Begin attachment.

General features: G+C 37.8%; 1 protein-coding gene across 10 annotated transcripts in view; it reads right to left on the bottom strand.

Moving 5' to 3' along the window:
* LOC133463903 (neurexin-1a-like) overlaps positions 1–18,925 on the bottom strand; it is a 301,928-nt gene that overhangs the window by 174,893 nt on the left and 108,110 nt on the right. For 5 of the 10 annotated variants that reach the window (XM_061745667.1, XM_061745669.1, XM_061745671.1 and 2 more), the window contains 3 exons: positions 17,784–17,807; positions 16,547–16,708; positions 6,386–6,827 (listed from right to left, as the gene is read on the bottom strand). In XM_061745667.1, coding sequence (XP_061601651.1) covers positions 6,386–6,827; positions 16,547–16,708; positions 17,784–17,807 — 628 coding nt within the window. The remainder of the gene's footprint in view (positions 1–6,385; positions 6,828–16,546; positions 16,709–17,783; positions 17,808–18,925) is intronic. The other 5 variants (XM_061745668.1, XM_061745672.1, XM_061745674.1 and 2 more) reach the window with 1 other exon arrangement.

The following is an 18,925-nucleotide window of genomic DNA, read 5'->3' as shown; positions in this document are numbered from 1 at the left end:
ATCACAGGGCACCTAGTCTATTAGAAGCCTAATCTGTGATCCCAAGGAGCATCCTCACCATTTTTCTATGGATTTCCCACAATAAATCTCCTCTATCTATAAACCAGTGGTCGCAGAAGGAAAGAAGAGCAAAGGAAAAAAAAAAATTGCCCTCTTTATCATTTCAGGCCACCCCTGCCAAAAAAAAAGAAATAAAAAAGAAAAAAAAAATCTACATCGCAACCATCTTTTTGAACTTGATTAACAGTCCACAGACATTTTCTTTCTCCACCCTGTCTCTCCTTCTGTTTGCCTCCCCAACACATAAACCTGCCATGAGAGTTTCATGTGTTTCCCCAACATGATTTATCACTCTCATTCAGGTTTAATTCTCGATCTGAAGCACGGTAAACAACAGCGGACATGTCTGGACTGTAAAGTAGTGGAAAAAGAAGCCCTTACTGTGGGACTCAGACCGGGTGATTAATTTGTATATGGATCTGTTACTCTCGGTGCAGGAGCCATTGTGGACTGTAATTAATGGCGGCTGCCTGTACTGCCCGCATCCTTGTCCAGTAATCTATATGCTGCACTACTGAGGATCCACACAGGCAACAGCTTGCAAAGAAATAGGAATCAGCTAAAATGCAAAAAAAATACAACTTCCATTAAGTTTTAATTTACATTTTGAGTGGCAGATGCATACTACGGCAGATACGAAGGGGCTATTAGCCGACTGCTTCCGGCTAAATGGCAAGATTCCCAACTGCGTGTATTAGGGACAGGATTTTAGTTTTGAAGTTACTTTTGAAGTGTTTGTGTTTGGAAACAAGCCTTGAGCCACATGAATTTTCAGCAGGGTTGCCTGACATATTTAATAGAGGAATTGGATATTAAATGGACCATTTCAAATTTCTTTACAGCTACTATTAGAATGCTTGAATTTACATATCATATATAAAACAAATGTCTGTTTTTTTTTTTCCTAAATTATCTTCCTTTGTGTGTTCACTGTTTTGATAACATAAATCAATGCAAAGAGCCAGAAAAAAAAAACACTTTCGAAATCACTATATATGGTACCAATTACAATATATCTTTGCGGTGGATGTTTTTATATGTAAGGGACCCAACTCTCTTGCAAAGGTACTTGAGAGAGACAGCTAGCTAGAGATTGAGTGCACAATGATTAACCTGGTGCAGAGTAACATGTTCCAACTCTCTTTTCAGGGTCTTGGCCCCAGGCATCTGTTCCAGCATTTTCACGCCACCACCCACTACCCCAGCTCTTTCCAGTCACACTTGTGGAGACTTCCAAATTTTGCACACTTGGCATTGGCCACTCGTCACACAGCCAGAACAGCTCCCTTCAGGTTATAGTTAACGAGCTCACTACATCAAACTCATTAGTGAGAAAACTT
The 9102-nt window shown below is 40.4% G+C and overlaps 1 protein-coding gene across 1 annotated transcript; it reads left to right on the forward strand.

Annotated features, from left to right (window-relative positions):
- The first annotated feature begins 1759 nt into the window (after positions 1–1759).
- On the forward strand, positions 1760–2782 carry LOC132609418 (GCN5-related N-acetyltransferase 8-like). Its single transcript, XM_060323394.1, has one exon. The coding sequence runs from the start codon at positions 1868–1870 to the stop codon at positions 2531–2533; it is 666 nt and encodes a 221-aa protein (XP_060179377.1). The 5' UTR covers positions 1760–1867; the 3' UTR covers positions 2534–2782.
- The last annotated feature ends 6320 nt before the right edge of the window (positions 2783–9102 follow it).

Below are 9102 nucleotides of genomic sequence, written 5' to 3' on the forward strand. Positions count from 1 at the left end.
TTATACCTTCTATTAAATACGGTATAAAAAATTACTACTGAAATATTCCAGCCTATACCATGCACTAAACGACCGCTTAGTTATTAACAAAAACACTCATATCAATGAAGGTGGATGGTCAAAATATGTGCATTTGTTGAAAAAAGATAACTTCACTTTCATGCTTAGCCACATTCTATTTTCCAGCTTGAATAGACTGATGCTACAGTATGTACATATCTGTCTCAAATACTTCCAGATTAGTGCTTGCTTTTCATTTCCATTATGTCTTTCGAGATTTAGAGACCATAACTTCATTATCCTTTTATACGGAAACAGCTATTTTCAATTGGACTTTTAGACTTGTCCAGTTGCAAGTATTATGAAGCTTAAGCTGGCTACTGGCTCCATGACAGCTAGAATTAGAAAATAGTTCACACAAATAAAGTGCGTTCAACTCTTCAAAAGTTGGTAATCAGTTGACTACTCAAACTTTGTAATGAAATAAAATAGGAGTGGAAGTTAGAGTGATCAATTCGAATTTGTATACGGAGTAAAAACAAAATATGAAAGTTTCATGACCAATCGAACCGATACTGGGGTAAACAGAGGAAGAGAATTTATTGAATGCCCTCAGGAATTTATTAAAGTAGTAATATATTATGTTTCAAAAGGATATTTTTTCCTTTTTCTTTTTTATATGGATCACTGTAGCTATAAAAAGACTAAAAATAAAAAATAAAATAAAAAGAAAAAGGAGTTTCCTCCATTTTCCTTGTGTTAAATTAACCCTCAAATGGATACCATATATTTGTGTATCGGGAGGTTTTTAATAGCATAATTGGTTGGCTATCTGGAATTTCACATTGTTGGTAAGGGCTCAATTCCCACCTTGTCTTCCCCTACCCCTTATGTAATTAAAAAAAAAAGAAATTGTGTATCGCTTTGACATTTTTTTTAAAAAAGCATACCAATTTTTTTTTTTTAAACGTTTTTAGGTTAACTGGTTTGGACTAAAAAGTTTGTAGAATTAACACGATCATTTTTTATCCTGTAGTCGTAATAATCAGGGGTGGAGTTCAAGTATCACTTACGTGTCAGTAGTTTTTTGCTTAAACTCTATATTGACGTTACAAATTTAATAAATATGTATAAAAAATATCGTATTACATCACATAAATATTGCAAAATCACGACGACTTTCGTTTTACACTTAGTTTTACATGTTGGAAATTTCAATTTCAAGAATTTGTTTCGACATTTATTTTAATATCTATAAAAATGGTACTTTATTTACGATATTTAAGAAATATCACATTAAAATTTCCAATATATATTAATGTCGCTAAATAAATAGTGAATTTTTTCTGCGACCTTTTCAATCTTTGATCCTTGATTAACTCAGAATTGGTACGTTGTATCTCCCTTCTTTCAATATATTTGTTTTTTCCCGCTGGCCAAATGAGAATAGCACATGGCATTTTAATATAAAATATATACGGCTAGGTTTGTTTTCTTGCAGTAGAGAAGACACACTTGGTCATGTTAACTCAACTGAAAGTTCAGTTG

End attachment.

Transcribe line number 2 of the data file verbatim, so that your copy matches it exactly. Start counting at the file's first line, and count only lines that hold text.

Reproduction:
Moving 5' to 3' along the window: